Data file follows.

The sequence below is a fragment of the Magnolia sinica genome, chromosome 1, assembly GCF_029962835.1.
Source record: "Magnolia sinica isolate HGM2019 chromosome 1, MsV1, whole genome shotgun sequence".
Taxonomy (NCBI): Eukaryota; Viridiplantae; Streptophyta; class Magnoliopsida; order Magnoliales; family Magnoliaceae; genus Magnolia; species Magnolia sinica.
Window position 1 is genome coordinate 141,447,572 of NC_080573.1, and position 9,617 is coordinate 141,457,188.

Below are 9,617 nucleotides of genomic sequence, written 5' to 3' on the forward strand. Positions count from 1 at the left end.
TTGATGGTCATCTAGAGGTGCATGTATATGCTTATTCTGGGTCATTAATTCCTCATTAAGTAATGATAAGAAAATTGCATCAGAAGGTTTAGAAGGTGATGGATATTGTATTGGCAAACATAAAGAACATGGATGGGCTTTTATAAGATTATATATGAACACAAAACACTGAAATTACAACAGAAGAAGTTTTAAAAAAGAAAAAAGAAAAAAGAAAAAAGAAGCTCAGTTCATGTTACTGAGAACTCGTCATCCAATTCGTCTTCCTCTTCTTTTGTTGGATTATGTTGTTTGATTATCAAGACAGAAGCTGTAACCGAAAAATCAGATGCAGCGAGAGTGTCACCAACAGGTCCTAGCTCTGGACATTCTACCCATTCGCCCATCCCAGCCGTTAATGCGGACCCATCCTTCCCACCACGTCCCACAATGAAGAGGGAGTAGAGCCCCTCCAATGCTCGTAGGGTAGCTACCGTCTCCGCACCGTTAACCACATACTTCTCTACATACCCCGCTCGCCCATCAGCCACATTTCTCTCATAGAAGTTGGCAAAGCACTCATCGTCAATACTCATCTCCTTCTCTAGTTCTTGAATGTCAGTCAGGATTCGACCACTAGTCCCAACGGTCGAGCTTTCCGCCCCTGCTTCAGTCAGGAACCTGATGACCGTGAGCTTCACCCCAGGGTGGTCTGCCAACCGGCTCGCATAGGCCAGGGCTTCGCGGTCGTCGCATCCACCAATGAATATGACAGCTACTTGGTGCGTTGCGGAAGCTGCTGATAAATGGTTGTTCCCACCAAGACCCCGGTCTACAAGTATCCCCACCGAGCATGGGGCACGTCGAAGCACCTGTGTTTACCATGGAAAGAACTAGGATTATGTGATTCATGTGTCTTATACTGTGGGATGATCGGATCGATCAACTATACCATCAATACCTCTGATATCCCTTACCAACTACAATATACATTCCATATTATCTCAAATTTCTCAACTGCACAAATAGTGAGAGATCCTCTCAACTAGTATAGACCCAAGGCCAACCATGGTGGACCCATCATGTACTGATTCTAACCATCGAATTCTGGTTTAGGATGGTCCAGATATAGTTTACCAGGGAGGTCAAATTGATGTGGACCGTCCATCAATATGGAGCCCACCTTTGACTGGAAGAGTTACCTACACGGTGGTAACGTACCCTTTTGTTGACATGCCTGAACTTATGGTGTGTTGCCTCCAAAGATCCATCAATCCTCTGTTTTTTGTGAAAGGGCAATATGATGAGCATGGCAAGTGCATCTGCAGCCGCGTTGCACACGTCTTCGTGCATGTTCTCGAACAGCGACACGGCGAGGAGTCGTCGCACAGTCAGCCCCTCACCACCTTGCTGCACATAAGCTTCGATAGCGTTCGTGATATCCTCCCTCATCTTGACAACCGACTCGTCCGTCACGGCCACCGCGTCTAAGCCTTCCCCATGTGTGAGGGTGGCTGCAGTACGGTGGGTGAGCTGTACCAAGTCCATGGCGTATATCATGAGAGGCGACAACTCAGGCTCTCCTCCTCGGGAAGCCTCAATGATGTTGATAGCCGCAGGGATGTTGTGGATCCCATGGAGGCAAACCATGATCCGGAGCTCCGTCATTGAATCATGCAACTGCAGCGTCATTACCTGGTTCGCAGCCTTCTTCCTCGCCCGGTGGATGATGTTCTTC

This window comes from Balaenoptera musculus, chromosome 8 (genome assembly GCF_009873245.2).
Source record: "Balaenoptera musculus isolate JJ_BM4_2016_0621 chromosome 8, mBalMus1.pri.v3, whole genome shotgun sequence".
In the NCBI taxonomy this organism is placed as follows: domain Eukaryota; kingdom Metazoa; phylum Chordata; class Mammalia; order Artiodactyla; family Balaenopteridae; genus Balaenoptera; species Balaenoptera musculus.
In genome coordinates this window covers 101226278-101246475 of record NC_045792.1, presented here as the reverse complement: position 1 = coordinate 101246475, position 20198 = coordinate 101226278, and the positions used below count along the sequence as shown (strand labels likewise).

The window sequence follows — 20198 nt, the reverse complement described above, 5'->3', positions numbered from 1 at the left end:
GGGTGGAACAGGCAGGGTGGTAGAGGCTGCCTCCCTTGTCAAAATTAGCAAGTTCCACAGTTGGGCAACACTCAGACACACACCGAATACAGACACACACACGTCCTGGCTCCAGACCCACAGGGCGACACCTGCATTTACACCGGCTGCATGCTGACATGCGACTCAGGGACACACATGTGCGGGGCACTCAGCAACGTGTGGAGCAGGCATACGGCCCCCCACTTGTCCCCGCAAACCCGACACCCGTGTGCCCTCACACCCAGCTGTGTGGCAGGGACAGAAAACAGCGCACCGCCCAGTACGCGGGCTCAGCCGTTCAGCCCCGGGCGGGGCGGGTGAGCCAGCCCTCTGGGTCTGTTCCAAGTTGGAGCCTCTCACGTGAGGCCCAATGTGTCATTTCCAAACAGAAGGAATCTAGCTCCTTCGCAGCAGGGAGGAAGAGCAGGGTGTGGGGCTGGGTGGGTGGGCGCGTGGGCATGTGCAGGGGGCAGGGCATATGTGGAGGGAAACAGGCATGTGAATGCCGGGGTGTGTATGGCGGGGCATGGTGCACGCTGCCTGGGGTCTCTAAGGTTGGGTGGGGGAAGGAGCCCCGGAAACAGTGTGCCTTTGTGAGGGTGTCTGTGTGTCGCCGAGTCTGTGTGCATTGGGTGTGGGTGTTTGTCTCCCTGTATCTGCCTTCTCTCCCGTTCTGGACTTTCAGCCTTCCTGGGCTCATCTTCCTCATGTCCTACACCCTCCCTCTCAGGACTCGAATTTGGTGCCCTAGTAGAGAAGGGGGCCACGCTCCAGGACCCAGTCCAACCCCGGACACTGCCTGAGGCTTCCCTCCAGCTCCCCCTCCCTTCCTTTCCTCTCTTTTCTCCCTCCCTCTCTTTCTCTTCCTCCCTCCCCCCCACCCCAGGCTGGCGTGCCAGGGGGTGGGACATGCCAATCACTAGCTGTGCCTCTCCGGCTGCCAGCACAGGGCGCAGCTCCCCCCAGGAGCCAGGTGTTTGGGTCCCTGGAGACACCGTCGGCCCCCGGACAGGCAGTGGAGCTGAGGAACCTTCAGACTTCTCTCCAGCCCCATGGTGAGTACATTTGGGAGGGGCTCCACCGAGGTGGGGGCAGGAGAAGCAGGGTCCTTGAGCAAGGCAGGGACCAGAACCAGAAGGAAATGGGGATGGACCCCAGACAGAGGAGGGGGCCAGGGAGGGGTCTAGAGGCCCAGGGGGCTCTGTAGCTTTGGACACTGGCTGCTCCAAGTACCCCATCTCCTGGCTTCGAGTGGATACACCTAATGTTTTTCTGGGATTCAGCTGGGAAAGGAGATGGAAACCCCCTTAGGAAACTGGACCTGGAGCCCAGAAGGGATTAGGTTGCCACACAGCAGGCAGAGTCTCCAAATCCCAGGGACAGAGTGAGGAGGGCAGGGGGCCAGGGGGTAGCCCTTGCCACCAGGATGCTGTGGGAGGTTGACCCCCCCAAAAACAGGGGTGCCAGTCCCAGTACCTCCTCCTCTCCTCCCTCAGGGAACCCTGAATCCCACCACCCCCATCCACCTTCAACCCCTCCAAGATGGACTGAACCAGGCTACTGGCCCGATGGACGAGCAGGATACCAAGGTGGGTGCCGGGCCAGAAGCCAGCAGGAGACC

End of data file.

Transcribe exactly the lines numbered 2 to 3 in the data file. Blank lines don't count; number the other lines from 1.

Source record: "Magnolia sinica isolate HGM2019 chromosome 1, MsV1, whole genome shotgun sequence".
Taxonomy (NCBI): Eukaryota; Viridiplantae; Streptophyta; class Magnoliopsida; order Magnoliales; family Magnoliaceae; genus Magnolia; species Magnolia sinica.